Study Suggests Women in Leadership Positions Are More Likely to Be Victims of Sexual Harassment
Workplace sexual harassment is an illegal form of discrimination prohibited by both federal and state law. It can take the form of offensive sexual or gender-based remarks and behavior, or sexual harassment can involve a person in a position of authority wielding this power for sexual gain. We most often think of sexual harassment victims as being those who are lower on the corporate ladder, but this is not always the case. A recent study suggests that women who have manager or supervisor positions may actually be more likely to experience sexual harassment than other employees.
Women Who Supervise Men May Experience Sexual Harassment More Frequently
Since the #MeToo movement began in earnest a couple years ago, more and more people are talking about sexual harassment in the workplace. For too long, the issue of workplace discrimination was considered taboo. Now, as victims of sexual harassment are speaking up about their mistreatment, an increasing number of employers are taking steps to prevent and address sexual harassment in their businesses. Additionally, more research is being conducted to help understand how and why sexual harassment occurs.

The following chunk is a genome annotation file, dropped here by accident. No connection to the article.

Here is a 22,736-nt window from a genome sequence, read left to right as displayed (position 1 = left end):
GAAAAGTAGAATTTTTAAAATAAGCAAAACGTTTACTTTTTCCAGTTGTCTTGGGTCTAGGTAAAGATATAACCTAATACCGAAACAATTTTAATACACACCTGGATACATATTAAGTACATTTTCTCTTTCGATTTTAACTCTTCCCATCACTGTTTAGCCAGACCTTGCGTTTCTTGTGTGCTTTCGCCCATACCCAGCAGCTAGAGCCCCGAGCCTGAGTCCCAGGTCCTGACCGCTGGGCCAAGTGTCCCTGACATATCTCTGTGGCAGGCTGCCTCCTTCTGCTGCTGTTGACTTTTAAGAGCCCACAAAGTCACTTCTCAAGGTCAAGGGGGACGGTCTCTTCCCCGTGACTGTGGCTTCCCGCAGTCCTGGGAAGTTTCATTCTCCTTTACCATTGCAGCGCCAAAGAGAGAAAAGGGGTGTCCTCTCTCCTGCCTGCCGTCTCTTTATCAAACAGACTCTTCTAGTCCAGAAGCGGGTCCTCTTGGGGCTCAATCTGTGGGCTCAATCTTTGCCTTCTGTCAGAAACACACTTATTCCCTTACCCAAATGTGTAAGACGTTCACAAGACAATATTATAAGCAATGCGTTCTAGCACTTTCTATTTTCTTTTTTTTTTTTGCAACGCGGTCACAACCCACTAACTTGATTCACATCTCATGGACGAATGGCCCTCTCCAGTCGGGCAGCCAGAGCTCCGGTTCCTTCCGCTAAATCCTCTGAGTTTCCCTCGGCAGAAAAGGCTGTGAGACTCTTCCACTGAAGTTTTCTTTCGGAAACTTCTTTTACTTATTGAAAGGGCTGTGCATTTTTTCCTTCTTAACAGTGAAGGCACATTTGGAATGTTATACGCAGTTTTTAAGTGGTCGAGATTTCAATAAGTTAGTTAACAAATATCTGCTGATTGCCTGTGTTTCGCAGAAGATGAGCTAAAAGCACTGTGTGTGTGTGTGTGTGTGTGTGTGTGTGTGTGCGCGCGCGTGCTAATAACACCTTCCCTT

One recent study conducted by the Swedish Institute for Social Research at Stockholm University analyzed the relationship between leadership roles and sexual harassment in the United States, Sweden, and Japan. Contrary to what one might assume, the study found that women supervisors were actually more likely to suffer from harassment than women employees. Women who held leadership positions over men were the most likely to respond that they had been sexually harassed in the past year.
How to Respond to Sexual Harassment
There may be a number of reasons that women in leadership positions are more likely to experience harassment. One explanation could be that these women are worried that taking a stand against harassing and discriminating behavior will cost them their leadership role. However, employers are prohibited by law from retaliation against employees who report sexual harassment. If you have experienced sexual harassment and your employer has not taken steps to adequately address the problem, you may need to contact an attorney about your options. If your employer has demoted you, decreased your work hours, or otherwise “punished” you after you reported sexual harassment, this is illegal retaliation. In such a situation, it is crucial for you to speak to a lawyer as soon as possible.
Contact a Chicago Sexual Harassment Lawyer
Employers have an obligation to keep workplaces free from sexual harassment. If you have been a victim of harassment or retaliation, MKFM Law can help. Call our office at 630-665-7300 today and schedule a confidential consultation with an experienced Illinois employment discrimination attorney.